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Terminal cash flow is an accounting term used when analyzing capital budgets for a business or company. While cash flow describes the income and expenses of a business, terminal cash flow describes the income and expenses of a business at the end of or termination of a specific project or period of time. The term can also describe the value of a machine after it is scrapped or salvaged, after deducting any tax or net working value the business is able to recover from the device during its ownership or possession.
For example, a company wants to increase its present value figures by purchasing a new machine because the new equipment enables the company to increase its production. The cost of buying the new machine is $200,000 US Dollars (USD), the life of the machine is five years, and its scrap value after that is $25,000 USD. After the company buys the machine, the working capital requirements to maintain and operate the machine will cost the business $10,000 USD.
At the end of the lifetime of the machine, terminal cash flow value of the machine can be determined. To calculate this, the salvage value of the machine is added to the amount the business recovers in working capital by having and using the machine. In this case, the terminal cash value equals $25,000 USD plus the $10,000 USD for a total of $35,000 USD.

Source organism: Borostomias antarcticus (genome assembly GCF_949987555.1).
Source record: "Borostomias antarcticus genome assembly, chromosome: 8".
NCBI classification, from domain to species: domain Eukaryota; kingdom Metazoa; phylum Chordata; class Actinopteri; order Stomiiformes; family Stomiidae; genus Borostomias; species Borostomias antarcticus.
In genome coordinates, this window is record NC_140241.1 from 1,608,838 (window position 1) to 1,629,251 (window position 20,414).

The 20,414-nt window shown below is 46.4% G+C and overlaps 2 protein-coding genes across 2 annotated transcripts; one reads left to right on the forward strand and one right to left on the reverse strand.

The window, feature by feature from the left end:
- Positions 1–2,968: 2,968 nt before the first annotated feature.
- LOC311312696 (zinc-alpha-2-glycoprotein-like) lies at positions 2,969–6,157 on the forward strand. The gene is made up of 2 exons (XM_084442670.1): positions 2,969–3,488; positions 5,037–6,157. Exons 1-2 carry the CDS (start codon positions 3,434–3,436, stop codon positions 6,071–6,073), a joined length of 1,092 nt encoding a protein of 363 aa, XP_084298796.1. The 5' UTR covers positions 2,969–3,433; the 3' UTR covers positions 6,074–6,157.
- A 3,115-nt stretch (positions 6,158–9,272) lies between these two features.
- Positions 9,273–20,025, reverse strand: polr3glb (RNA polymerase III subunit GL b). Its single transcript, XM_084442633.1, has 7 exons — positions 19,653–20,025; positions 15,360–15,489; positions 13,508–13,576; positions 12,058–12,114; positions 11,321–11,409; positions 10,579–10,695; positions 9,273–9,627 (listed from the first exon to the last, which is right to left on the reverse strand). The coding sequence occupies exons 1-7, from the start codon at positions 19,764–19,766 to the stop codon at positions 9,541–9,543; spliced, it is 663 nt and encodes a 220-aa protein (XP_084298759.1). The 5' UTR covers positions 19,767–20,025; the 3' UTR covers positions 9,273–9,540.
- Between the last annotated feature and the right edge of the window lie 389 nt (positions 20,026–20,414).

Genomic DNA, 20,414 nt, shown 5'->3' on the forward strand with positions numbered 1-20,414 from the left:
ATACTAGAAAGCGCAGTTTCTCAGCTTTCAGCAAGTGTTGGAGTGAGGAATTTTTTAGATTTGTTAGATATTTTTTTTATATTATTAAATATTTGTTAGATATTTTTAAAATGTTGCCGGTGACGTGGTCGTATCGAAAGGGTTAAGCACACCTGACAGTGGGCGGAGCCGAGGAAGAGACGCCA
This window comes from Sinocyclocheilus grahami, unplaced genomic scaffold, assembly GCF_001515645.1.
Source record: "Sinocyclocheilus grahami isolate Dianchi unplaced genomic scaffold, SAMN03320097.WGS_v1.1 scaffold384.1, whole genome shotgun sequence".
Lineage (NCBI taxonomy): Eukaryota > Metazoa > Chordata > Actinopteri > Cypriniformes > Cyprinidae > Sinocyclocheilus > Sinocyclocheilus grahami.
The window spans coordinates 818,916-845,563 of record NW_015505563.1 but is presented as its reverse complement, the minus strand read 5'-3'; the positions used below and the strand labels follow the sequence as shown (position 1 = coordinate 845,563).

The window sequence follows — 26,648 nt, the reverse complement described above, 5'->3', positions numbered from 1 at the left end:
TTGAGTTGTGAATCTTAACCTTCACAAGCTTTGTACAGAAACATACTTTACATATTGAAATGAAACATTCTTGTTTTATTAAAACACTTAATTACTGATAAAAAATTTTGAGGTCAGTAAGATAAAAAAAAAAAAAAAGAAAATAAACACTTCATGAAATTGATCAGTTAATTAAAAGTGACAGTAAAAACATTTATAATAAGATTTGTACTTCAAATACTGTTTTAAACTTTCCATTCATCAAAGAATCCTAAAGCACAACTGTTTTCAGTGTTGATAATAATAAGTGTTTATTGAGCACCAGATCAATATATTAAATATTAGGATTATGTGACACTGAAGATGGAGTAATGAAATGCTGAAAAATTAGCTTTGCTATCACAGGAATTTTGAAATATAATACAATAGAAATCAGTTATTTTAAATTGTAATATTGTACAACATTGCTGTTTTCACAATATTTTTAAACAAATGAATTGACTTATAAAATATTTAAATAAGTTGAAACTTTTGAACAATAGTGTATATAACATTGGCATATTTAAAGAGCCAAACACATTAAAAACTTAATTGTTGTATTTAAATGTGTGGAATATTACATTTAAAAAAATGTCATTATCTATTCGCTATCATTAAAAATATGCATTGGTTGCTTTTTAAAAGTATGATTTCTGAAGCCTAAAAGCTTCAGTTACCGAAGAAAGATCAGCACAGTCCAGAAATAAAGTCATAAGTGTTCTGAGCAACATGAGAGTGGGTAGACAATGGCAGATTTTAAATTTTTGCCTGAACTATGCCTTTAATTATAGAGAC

Another way to look at this figure is to consider it as the value of an item or assets after discounting for certain considerations. For example, the cash flow is a projected or estimated number that is determined for a certain number of periods or years. When the set period ends, then the annual projections can be calculated more accurately. Instead of calculating cash flow for each of the individual years over the projected period, terminal cash flow is the calculation of the total value for the entire period.
When an assumption is made that the rate of growth is constant, then a slightly different equation is used. In this case, the equation is that the value equals the expected cash flow of the next period, divided by the discount rate, minus the expected growth rate. The consistency of the cash flow or growth rate eventually becomes less volatile for the company or business for which the accountants are calculating terminal cash flow for a specific project or piece of equipment or machinery.